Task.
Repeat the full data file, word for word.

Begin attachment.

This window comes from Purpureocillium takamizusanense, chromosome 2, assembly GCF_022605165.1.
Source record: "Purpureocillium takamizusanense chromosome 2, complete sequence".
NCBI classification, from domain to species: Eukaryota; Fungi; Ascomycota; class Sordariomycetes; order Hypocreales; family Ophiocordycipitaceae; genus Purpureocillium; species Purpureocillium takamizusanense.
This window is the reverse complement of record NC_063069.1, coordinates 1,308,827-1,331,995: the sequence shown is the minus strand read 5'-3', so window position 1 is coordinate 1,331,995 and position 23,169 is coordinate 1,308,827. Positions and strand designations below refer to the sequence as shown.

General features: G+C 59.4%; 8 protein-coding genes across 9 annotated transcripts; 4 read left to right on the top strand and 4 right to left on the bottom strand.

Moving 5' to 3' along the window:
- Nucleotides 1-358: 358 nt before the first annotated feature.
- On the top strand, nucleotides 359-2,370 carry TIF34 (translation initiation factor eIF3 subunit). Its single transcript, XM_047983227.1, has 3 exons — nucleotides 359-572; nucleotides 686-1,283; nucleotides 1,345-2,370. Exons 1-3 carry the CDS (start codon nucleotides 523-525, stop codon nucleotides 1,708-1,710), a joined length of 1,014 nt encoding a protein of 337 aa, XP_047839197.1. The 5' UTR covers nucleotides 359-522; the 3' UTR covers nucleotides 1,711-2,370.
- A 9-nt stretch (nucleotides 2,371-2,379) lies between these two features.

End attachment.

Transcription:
This window comes from Purpureocillium takamizusanense, chromosome 2, assembly GCF_022605165.1.
Source record: "Purpureocillium takamizusanense chromosome 2, complete sequence".
NCBI classification, from domain to species: Eukaryota; Fungi; Ascomycota; class Sordariomycetes; order Hypocreales; family Ophiocordycipitaceae; genus Purpureocillium; species Purpureocillium takamizusanense.
This window is the reverse complement of record NC_063069.1, coordinates 1,308,827-1,331,995: the sequence shown is the minus strand read 5'-3', so window position 1 is coordinate 1,331,995 and position 23,169 is coordinate 1,308,827. Positions and strand designations below refer to the sequence as shown.

General features: G+C 59.4%; 8 protein-coding genes across 9 annotated transcripts; 4 read left to right on the top strand and 4 right to left on the bottom strand.

Moving 5' to 3' along the window:
- Nucleotides 1-358: 358 nt before the first annotated feature.
- On the top strand, nucleotides 359-2,370 carry TIF34 (translation initiation factor eIF3 subunit). Its single transcript, XM_047983227.1, has 3 exons — nucleotides 359-572; nucleotides 686-1,283; nucleotides 1,345-2,370. Exons 1-3 carry the CDS (start codon nucleotides 523-525, stop codon nucleotides 1,708-1,710), a joined length of 1,014 nt encoding a protein of 337 aa, XP_047839197.1. The 5' UTR covers nucleotides 359-522; the 3' UTR covers nucleotides 1,711-2,370.
- A 9-nt stretch (nucleotides 2,371-2,379) lies between these two features.